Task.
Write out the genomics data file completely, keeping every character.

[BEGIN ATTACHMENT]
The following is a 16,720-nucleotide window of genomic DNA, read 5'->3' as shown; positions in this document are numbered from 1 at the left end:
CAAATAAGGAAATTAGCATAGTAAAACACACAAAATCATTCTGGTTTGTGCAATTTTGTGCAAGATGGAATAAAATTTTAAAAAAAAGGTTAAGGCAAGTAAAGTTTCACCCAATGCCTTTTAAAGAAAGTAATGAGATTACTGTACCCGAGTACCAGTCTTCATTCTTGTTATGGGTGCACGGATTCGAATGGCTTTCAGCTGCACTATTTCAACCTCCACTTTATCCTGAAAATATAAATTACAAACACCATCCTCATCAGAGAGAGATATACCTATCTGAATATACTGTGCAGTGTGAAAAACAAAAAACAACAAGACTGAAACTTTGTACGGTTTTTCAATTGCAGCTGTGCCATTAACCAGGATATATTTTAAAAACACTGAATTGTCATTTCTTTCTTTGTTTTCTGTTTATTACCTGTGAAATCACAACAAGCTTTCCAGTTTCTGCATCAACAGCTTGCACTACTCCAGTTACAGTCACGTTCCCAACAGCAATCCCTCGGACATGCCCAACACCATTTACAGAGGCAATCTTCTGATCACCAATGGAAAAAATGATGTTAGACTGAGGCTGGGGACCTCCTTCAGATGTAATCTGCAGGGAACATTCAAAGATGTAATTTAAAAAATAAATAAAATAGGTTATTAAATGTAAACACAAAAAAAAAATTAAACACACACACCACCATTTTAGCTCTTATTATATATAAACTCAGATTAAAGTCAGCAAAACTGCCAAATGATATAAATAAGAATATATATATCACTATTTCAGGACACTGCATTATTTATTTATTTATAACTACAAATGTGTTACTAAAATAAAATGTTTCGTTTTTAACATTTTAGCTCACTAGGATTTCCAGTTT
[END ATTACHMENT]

The following is a 16,720-nucleotide window of genomic DNA, read 5'->3' as shown; positions in this document are numbered from 1 at the left end:
CAAATAAGGAAATTAGCATAGTAAAACACACAAAATCATTCTGGTTTGTGCAATTTTGTGCAAGATGGAATAAAATTTTAAAAAAAAGGTTAAGGCAAGTAAAGTTTCACCCAATGCCTTTTAAAGAAAGTAATGAGATTACTGTACCCGAGTACCAGTCTTCATTCTTGTTATGGGTGCACGGATTCGAATGGCTTTCAGCTGCACTATTTCAACCTCCACTTTATCCTGAAAATATAAATTACAAACACCATCCTCATCAGAGAGAGATATACCTATCTGAATATACTGTGCAGTGTGAAAAACAAAAAACAACAAGACTGAAACTTTGTACGGTTTTTCAATTGCAGCTGTGCCATTAACCAGGATATATTTTAAAAACACTGAATTGTCATTTCTTTCTTTGTTTTCTGTTTATTACCTGTGAAATCACAACAAGCTTTCCAGTTTCTGCATCAACAGCTTGCACTACTCCAGTTACAGTCACGTTCCCAACAGCAATCCCTCGGACATGCCCAACACCATTTACAGAGGCAATCTTCTGATCACCAATGGAAAAAATGATGTTAGACTGAGGCTGGGGACCTCCTTCAGATGTAATCTGCAGGGAACATTCAAAGATGTAATTTAAAAAATAAATAAAATAGGTTATTAAATGTAAACACAAAAAAAAAATTAAACACACACACCACCATTTTAGCTCTTATTATATATAAACTCAGATTAAAGTCAGCAAAACTGCCAAATGATATAAATAAGAATATATATATCACTATTTCAGGACACTGCATTATTTATTTATTTATAACTACAAATGTGTTACTAAAATAAAATGTTTCGTTTTTAACATTTTAGCTCACTAGGATTTCCAGTTT